Young people are transforming the world, and they are having fun doing it. According to 21-year old Isaac Astill from the Australian Youth Climate Coalition (AYCC), creating change is really fun, but
“If you never did you should. These things are fun, and fun is good.”
you have to be brave: “Some people will make fun of you, some people will say you aren’t making a difference, and some people will disagree with you. But young people have always led the biggest movements in history. And in the end, we have always been the winners. So ignore those people, they are probably really boring people anyway.” What else can young people teach the rest of us about climate change politics and activism?
A Daunting Task
Responding to climate change in a way that minimizes temperature changes to 2°C or less in this century sounds daunting. We need to both reduce greenhouse gas emissions and adapt to changes resulting from past and current emissions–while at the same time creating jobs and securing well-being for a growing population. It seems an impossible task that demands way too much of us, individually and collectively.
What is missing from this picture is recognition that change can be attractive, desirable, and most of all, FUN. The youth movement gets this. They know that climate change is a political issue that it calls for mobilization, engagement, and action. A video clip on YouTube captures the energy of this movement and demonstrates that change not only can be fun — it is fun.
No Planet B
Young people today are not naïve. They know that climate change matters, and that there is no “Planet B”. They know that they have to make a difference in the political sphere, whether by joining political parties, showing up at international negotiations, lobbying for new laws and regulations, or protesting and demonstrating to make their voices heard. Young people know that the future is being decided today, and they want their voices heard — collectively.
Collective action is not drudgery. As the video shows, it is about joining up with others to accomplish what no individual can achieve alone. It is about being together, organizing, strengthening relationships and having an influence on society — and it is about having a good time while doing this. Smiling, dancing, and working to make a profound political difference expresses their passion and commitment to a better world.
The transformations needed are by no means trivial. The IPCC Fifth Assessment Report from Working Group III underscores the need for changing investment patterns, regulatory approaches, and sectoral policies. It also draws attention to the influences of behavior, lifestyle and culture on energy use and greenhouse gas emissions. The sobering report shows that there is much to be done, and acknowledges that we are likely to “overshoot” atmospheric CO2eq levels, even if they may fall to lower levels later. Such overshoot increases the probability of exceeding any given temperature goal. In the case of climate change, this “better late than never” approach involves substantial impacts and losses, as well as a high risk of causing irreversible changes.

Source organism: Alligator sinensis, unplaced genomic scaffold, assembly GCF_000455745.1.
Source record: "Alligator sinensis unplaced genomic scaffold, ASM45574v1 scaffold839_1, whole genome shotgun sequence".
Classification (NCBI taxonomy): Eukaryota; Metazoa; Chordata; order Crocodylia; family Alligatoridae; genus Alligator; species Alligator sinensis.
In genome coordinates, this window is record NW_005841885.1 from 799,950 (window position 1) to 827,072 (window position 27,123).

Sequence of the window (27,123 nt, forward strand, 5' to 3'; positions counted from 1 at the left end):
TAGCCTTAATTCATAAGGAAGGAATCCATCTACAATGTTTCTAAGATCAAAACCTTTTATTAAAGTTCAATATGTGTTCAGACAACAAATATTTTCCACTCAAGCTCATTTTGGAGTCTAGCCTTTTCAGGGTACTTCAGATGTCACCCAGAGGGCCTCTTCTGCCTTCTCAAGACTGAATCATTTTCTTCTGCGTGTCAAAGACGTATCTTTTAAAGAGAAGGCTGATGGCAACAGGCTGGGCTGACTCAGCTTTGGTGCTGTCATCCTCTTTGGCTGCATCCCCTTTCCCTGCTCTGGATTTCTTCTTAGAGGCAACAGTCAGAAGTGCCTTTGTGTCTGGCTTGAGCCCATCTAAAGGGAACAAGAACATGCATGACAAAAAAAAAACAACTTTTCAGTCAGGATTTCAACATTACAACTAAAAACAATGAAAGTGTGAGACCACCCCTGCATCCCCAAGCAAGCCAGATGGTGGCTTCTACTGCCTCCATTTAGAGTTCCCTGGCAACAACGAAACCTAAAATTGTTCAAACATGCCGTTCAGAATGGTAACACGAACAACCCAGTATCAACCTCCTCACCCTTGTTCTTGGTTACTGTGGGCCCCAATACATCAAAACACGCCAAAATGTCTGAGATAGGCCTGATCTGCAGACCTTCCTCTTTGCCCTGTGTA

The International Youth Climate Movement has been working to counter a “better late than never” attitude that characterizes much of decision-making on climate change today. They seek to mobilize, inspire and empower young people to take action on climate change. National Climate Coalitions and Climate Networks are often affiliated with regional or continental movements. Since 2009, youth organizations have been provisionally recognized as a constituency in the international climate change negotiations, making their voices heard amidst slow and painful international deliberations. It is about youth empowerment, and building a sense of agency and capacity to make decisions and implement positive changes in their own lives and the lives of others, including those of future generations. According to Professor Bronwyn Hayward, author of Children, Citizenship and Environment, these “Voices of the Future” want to be heard. So, what can we learn from them?
Lessons from Youth
The youth climate movement has three important lessons for those of us concerned about climate change:
First, it tells us that collective engagement matters much more than the individual “ride a bicycle” or “change a lightbulb” approach to addressing climate change. There is simply more energy, more creativity, and more power to transform larger systems through collective action.
Second, it teaches us that a better future is worth the struggle, and anyone can join in to work for political change. Campaigns and actions bring diverse people together to create changes that individuals cannot manage alone.
Third, it makes it clear that connecting with others is the key to change, and that the easiest way to connect is through shared goals and visions, and by having fun. Who knows? It may very well be that fun is the critical ingredient for transformations to a more equitable and sustainable world.
The youth of today know that we are deciding their future, and they are taking responsibility for it. If we would listen to them, perhaps we would all be having fun contributing to the largest and most important social movement in human history. As Isaac suggests, it is better than being boring and ignored.